Head of character animation on the film was done by James Baxter and you can check out a series of videos released by Dreamworks on youtube of him showing you how to draw characters from the film! Here is the video of Eep!
A couple of the great artists who worked on the film were Steven A. Macleod on storyboards, Shannon Tindle on character design and Nicolas Weis on visual development. But that is only a few of the many great artists who had a hand in making this film. You can check out lots more gorgeous loveliness in The Croods art of book. Here's a great review on that from an excellent unofficial The Croods blog and you can get the book here.

I don't really want to share any clips of the movie here since you will want to be surprised by the clever gags in the theater with an audience and laugh out out with them. (Ok so I watched all the trailers but ended up laughing at the gags when they were on screen anyway.) But really, just go see it in theaters the way it was meant to be seen and enjoyed!

4 comments:

  1. Hey, Andrea. Nice write-up. And thanks for plugging my review! In return, here are a couple of Chris Sanders quotes to keep you inspired:

    “I believe that engaging people emotionally is easier with a freehand drawing. There is something in that analog process, something more emotional and engaging. There is much more work to do to convey the same emotion with the characters in CGI.”

    and...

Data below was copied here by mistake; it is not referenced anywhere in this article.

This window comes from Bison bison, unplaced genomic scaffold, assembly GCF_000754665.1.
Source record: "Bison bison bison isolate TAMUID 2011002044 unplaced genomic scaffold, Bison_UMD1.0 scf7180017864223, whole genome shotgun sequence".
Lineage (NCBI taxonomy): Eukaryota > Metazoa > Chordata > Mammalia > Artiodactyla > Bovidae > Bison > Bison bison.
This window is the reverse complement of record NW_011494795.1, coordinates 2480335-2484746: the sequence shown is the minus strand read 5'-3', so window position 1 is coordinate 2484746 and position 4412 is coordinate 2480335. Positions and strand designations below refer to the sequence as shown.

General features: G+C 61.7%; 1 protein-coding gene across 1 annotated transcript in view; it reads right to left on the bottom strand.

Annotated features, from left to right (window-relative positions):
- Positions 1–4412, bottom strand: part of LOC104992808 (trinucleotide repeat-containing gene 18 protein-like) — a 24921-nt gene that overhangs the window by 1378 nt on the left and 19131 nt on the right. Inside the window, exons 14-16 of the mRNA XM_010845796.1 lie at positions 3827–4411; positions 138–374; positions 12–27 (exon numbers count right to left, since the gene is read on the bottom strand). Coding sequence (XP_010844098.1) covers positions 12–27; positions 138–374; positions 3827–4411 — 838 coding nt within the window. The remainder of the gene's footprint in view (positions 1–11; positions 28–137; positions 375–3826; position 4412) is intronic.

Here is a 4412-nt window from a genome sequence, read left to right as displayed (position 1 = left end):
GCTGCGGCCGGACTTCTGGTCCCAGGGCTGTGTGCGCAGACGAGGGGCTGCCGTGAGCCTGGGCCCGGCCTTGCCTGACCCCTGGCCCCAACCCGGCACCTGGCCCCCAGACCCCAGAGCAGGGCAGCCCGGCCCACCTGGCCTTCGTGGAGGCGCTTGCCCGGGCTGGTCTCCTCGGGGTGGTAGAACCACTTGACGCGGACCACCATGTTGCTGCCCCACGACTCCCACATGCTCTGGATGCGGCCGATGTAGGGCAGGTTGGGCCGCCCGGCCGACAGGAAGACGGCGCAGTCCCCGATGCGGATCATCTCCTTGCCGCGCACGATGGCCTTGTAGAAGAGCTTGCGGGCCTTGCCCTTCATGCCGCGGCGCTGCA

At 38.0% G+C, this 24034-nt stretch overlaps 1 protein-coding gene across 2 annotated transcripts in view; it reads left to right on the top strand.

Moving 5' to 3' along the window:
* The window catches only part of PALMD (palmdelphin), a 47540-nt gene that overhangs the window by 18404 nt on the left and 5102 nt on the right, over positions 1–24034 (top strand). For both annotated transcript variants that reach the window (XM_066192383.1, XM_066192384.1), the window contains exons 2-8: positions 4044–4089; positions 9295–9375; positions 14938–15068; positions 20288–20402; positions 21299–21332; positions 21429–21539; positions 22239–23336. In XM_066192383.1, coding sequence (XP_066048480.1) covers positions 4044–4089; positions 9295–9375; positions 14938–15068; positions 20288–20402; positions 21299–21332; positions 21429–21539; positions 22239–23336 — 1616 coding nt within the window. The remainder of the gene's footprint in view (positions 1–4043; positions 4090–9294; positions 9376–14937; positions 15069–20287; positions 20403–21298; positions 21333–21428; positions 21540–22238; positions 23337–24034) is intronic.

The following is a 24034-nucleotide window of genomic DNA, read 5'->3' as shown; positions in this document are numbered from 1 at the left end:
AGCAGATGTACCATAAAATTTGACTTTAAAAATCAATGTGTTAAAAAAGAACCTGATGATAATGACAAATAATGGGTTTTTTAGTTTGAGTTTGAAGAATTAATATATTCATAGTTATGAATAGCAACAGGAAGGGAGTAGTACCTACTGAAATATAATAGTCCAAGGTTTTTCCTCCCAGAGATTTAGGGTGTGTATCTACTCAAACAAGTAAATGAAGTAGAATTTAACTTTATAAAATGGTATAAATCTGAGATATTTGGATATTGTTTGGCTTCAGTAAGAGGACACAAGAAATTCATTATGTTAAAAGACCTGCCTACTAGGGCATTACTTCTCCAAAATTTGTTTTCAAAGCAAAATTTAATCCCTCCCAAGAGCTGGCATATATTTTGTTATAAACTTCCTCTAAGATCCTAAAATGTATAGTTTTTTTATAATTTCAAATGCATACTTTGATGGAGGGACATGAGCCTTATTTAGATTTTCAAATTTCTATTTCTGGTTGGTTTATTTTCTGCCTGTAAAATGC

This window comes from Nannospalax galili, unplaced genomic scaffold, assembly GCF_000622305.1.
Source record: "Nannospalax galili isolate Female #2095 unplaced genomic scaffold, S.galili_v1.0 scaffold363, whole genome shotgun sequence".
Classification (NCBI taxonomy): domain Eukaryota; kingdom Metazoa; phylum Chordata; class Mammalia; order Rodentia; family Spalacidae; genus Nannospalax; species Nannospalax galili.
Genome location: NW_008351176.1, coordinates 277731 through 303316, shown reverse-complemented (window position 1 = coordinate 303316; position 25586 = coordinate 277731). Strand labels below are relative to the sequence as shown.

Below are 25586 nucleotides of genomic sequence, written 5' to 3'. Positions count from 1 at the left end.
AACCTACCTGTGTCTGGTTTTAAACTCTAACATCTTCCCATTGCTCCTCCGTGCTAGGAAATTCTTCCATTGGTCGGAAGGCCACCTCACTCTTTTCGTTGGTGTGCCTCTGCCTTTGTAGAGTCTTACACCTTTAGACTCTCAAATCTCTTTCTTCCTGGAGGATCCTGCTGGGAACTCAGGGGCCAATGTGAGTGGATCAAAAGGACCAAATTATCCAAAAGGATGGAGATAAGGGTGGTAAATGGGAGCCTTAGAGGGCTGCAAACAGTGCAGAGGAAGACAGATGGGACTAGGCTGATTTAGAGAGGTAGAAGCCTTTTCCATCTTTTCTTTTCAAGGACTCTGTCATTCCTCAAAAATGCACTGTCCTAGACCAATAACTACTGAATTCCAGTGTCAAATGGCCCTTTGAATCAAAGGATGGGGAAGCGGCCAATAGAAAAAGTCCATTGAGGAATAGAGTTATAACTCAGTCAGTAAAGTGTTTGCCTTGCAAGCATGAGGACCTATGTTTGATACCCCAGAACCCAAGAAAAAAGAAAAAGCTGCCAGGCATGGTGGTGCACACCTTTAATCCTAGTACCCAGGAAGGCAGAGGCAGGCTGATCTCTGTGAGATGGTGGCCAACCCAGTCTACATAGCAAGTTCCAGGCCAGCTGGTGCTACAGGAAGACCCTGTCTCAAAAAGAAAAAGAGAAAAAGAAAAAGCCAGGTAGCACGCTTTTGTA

"If there's one thing that I do miss about [hand-drawn animation], it's the emotion we were able to achieve. You look at a film like A Charlie Brown Christmas, and it's the most simply animated film, but it's SO FULL of emotion. It gets you every time you watch it! That's the thing that's so special about seeing someone's drawings up there -- you can FEEL the emotion."

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  2. Hey, thanks for the quotes! I think we have some similar loves in life :D I'm glad you made such an informative blog, it's a great resource for animation fans.

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  3. This is another fun family film that you and your kids (if you have any) will enjoy. Lonely people may not hate this, but may just warm up to it after awhile. Good review Andrea.

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  4. Thanks Dan :) I do think that this film has a wide appeal and kids will like it, but adults may just love it.

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Rough key sketch of Babette!

I'm currently rough animating this shot.